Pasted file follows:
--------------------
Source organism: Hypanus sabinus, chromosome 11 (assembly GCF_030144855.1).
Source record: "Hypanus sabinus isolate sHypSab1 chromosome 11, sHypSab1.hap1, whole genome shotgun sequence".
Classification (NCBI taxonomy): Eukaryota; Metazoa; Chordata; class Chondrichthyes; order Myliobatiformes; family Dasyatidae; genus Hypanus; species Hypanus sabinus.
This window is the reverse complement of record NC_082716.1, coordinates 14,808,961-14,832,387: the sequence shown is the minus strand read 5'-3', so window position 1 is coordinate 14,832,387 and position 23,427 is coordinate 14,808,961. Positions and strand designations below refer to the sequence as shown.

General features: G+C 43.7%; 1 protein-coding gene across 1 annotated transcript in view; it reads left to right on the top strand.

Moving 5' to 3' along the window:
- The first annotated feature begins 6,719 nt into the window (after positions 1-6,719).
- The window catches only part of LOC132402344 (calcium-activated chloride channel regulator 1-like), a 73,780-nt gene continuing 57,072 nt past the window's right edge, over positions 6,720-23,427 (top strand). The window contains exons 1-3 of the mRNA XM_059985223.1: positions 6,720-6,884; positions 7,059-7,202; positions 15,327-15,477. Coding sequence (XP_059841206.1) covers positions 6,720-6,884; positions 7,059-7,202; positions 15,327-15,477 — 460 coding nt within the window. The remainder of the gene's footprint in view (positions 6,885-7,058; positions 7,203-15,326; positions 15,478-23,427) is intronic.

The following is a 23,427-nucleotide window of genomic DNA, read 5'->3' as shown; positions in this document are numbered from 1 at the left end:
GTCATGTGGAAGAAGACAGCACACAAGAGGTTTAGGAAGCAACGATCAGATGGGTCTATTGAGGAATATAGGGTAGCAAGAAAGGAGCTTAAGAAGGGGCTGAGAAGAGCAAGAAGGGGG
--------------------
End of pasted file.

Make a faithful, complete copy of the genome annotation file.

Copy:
Source organism: Hypanus sabinus, chromosome 11 (assembly GCF_030144855.1).
Source record: "Hypanus sabinus isolate sHypSab1 chromosome 11, sHypSab1.hap1, whole genome shotgun sequence".
Classification (NCBI taxonomy): Eukaryota; Metazoa; Chordata; class Chondrichthyes; order Myliobatiformes; family Dasyatidae; genus Hypanus; species Hypanus sabinus.
This window is the reverse complement of record NC_082716.1, coordinates 14,808,961-14,832,387: the sequence shown is the minus strand read 5'-3', so window position 1 is coordinate 14,832,387 and position 23,427 is coordinate 14,808,961. Positions and strand designations below refer to the sequence as shown.

General features: G+C 43.7%; 1 protein-coding gene across 1 annotated transcript in view; it reads left to right on the top strand.

Moving 5' to 3' along the window:
- The first annotated feature begins 6,719 nt into the window (after positions 1-6,719).
- The window catches only part of LOC132402344 (calcium-activated chloride channel regulator 1-like), a 73,780-nt gene continuing 57,072 nt past the window's right edge, over positions 6,720-23,427 (top strand). The window contains exons 1-3 of the mRNA XM_059985223.1: positions 6,720-6,884; positions 7,059-7,202; positions 15,327-15,477. Coding sequence (XP_059841206.1) covers positions 6,720-6,884; positions 7,059-7,202; positions 15,327-15,477 — 460 coding nt within the window. The remainder of the gene's footprint in view (positions 6,885-7,058; positions 7,203-15,326; positions 15,478-23,427) is intronic.

The following is a 23,427-nucleotide window of genomic DNA, read 5'->3' as shown; positions in this document are numbered from 1 at the left end:
GTCATGTGGAAGAAGACAGCACACAAGAGGTTTAGGAAGCAACGATCAGATGGGTCTATTGAGGAATATAGGGTAGCAAGAAAGGAGCTTAAGAAGGGGCTGAGAAGAGCAAGAAGGGGG